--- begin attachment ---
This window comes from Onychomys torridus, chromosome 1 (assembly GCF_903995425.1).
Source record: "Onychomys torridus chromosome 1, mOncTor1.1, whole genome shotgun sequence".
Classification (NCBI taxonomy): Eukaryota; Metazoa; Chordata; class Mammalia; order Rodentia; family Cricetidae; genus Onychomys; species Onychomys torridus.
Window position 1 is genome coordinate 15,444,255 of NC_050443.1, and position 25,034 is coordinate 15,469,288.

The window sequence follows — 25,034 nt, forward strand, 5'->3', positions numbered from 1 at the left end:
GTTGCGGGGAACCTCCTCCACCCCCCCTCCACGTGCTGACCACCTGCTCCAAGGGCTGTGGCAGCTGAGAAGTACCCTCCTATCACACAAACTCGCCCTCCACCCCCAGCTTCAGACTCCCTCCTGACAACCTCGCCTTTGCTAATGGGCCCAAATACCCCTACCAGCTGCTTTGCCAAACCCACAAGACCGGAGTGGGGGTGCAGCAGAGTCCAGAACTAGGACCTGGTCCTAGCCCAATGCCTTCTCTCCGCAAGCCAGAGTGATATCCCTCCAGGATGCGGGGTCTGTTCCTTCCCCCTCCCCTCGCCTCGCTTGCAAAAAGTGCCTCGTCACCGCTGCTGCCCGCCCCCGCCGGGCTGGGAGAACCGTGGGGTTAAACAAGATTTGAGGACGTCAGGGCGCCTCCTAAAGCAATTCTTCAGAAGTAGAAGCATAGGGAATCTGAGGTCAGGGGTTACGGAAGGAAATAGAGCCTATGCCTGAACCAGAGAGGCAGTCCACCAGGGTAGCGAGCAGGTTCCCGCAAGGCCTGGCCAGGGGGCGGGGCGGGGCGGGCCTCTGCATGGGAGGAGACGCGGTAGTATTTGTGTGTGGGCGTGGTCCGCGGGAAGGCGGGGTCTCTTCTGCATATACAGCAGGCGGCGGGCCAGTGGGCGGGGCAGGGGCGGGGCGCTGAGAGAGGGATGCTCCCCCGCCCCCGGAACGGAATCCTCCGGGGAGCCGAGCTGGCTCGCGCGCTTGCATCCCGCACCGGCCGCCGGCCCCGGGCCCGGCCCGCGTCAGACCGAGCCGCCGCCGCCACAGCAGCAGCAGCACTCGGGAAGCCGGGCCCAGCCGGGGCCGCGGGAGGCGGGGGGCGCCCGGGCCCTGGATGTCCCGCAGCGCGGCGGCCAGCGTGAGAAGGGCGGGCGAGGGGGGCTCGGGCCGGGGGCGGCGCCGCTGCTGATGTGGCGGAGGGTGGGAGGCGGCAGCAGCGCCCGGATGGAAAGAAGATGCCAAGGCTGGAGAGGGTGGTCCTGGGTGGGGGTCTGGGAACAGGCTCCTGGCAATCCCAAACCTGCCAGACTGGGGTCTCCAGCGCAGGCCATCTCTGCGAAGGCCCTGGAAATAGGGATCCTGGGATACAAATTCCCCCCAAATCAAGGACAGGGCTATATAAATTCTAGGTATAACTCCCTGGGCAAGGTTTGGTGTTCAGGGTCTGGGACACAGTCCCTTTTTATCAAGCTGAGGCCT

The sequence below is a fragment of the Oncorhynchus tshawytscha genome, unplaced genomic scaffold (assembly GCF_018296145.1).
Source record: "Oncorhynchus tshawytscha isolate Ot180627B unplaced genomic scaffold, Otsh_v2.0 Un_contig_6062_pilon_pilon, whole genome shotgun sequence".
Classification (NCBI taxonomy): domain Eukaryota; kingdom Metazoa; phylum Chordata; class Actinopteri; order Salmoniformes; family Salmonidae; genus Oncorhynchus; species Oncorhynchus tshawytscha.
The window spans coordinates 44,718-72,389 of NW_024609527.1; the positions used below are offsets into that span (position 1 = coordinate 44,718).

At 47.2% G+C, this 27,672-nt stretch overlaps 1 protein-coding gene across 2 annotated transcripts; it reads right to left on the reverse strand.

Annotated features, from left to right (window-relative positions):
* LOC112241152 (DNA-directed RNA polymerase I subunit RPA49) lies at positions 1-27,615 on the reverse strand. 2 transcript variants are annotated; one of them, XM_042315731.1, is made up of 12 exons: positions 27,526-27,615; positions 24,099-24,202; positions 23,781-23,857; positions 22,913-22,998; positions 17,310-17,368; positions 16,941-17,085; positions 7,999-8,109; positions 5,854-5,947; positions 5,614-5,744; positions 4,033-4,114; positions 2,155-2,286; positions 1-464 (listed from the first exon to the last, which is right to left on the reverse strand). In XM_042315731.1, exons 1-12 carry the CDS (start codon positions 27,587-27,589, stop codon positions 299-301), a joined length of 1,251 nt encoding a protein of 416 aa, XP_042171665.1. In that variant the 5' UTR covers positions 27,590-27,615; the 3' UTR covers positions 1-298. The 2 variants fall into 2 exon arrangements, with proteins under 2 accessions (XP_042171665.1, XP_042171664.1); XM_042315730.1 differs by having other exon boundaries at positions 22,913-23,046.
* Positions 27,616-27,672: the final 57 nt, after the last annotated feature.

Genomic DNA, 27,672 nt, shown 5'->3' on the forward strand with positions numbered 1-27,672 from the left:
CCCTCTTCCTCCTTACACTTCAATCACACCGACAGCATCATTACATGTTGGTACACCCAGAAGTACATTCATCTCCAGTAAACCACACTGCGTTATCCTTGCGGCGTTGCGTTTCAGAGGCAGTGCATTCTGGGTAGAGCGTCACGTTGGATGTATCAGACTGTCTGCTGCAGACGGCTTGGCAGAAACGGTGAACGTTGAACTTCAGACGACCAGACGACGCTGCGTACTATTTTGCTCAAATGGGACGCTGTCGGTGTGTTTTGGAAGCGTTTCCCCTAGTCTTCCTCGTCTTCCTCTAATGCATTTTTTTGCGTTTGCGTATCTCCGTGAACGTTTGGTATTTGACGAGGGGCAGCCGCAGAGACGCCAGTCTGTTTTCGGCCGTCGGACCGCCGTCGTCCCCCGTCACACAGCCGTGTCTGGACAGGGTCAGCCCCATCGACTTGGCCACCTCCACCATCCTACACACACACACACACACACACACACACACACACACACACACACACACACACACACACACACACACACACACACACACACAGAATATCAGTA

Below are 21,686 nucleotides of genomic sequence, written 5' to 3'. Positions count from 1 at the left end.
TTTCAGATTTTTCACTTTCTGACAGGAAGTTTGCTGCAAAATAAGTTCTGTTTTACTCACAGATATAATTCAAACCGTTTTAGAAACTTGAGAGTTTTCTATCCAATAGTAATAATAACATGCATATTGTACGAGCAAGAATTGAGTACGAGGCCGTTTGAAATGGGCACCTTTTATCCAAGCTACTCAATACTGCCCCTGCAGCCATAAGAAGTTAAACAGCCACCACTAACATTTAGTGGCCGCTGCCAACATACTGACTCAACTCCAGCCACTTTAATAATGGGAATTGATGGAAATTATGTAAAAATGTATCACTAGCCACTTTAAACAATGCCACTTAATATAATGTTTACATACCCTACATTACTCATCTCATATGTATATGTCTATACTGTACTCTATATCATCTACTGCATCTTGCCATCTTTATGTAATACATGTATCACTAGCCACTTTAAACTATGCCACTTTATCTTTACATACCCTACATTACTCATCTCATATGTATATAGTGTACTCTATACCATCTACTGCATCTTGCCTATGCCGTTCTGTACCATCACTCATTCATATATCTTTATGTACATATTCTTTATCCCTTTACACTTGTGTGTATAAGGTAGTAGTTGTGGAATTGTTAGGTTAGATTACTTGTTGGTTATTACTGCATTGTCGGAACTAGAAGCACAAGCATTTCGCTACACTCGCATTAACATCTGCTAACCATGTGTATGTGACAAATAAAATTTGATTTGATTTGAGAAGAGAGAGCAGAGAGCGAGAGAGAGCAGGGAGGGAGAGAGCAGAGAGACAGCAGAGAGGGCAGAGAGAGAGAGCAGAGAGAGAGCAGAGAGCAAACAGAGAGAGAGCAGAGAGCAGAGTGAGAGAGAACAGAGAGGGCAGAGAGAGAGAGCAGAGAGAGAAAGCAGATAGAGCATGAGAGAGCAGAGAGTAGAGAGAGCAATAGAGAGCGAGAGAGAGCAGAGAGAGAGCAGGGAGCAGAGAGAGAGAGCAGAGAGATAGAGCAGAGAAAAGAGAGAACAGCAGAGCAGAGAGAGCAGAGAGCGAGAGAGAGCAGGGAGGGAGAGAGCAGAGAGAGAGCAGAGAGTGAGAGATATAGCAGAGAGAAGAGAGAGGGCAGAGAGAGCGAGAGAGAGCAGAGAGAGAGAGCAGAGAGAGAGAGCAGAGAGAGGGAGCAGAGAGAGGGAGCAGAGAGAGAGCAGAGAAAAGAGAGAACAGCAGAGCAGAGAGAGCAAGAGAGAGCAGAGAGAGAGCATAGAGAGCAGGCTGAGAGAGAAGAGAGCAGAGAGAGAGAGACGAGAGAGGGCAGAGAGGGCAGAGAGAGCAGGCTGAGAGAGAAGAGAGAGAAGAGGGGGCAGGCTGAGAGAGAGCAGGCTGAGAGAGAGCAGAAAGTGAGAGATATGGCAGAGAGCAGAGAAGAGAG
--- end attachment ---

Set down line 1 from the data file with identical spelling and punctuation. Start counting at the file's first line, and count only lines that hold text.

This window comes from Onychomys torridus, chromosome 1 (assembly GCF_903995425.1).